As part of a new generation of ecological artists, Greiner shows that art can condense information and find new types of representations that make an impression on viewers. In other words, Andreas Greiner's exhibition is a way to shed the passivity triggered by the flood of information and develop a lasting curiosity. It helps our imagination to include other beings and cosmologies and allows us to rethink our near and far surroundings.

About the artist - Andreas Greiner

Andreas Greiner was born in Aachen in 1979 and lives and works in Berlin.

He works with time-based and living sculptures that are subject to dynamic and uncontrollable variables. Part of his practice is to look into possible extensions of classical parameters in sculpture. In terms of content, he concentrates on the influence of anthropogenic intrusion into the form and evolution of "nature". He is part of the artist collectives A/A and Das Numen.

Résumé

  • 2012 - 2013 Master student Prof. Olafur Eliasson
  • 2009 - 2013 Institut für Raumexperimente UdK Berlin (Institute for Spatial Experiments), Prof. Olafur Eliasson
  • 2007 - 2008 Berlin University of Arts, Prof. Rebecca Horn (Class of Multi-Media-Arts)
  • 2006 - 2007 Dresden Academy of Fine Arts, Prof. Hans Peter Adamski
  • 2005 - 2006 Technical University of Berlin, Carl Gustav Carus, Dresden (Faculty of Medicine)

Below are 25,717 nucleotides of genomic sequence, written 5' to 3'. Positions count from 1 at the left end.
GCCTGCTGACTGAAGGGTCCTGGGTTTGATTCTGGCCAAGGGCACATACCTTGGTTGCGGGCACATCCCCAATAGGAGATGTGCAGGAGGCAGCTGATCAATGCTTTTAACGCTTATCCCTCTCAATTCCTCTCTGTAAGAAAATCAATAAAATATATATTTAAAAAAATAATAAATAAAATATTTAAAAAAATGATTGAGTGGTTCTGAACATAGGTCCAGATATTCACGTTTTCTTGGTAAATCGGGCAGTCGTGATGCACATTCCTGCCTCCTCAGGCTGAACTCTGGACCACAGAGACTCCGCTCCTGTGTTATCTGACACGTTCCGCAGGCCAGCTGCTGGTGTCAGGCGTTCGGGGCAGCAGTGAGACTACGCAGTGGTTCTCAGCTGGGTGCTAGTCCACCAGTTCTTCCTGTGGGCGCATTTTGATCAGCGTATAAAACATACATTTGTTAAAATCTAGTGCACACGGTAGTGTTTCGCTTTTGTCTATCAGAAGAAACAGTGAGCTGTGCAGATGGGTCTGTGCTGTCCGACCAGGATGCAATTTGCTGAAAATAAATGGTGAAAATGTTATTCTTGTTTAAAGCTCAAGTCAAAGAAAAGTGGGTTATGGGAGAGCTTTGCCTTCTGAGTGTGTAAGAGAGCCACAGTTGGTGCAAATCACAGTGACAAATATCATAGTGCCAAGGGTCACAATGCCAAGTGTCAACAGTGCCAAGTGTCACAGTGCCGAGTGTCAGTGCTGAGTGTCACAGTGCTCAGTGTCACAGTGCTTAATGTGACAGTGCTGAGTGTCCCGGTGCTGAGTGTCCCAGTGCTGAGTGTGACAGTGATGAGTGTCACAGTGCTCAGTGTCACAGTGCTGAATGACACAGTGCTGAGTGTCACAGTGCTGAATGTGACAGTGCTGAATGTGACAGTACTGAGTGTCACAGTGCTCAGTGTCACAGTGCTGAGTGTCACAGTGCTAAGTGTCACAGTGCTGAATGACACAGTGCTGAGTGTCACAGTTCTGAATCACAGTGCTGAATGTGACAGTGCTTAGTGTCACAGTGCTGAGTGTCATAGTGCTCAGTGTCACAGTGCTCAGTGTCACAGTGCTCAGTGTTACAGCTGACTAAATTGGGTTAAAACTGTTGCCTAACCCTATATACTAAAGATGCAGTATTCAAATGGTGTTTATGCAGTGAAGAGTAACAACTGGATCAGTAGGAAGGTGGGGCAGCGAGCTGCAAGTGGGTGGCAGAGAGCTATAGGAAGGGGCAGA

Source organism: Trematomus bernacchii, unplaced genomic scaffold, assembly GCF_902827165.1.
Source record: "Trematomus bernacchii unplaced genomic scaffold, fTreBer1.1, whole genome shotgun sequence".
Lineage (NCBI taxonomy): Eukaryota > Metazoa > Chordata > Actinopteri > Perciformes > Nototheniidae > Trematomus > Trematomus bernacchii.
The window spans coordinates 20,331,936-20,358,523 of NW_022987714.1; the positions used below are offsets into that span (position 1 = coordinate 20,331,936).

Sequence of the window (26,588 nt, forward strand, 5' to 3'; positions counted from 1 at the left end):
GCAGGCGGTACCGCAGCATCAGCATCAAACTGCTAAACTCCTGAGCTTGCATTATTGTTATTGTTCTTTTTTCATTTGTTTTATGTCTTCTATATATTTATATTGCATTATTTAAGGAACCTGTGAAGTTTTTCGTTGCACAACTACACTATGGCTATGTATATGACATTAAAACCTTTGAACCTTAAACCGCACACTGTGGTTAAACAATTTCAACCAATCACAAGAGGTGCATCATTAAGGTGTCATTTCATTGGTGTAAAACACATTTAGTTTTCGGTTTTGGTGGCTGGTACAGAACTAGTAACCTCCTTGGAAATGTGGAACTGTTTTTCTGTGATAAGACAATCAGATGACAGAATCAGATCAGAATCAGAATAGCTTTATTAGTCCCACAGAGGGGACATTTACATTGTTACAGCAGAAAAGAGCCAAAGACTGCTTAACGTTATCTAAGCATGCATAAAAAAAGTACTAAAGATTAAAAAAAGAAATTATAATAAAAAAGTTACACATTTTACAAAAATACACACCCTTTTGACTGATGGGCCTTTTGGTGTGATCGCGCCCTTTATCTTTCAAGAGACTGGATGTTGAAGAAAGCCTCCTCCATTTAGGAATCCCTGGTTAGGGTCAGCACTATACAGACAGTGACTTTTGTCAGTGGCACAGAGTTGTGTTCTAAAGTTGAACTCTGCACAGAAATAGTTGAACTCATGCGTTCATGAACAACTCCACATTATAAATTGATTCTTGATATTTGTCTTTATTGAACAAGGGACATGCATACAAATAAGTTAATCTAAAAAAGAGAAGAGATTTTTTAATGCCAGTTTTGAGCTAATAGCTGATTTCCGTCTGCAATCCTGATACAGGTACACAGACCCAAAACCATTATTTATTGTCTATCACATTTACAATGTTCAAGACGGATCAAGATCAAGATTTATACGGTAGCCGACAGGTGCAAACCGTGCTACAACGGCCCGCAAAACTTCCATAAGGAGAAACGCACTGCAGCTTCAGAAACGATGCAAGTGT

• 2003 - 2005 Semmelweis University Budapest, July 2005: Preliminary Medical Examination
  • 2000 - 2002 The Florence Academy of Art, Florence
  • 2000 Academy of Art College, San Francisco

Awards

  • 2019 Kaiserring Scholarship holder (DE)
  • 2016 GASAG Art Award, Berlinische Galerie (DE)
  • 2016 UN Campus Bonn, Kunst am Bau, Second Place, Federal Office for Building, with Alexandra Spiegel (DE)
  • 2015 IBB Photography Award (DE)
  • 2015 Conlon Music Prize for Disklavier Plus, with Tyler Friedman (NL)
  • 2014 Neuer Aachener Kunstverein: Award for Young Artists (DE)

Life Forms - a book about Andreas Greiner’s creations

What forms does artificial life take? How does man intervene in growth processes today through synthetic biology? How does this shape the relationship between nature and culture? And what role does art play in the age of the Anthropocene? For Andreas Greiner, these questions are central to his work, in which he questions the relationship between nature / technology / culture / art ethically as well as socially and ecologically.

The book places Andreas Greiner's artistic works in a dialogue with scientists and experts from various disciplines such as physics, computer science, biology, music and architecture.

  • Life Forms is edited by Carson Chan (author, architect and curator).
  • The layout and design was done by Sin-U Ko.
  • Contributing authors were Mareike Vennen, Olivier Zeitoun, Gregory Cartelli, Ryan Roark, Jennifer Schnepf, Ursula Ströbele and Stefan Vicedomamong others.
  • 232 pages, English, softcover, Snoeck Verlag
  • ISBN: 978-3-86442-309-3

Available in bookshops from 15 April 2020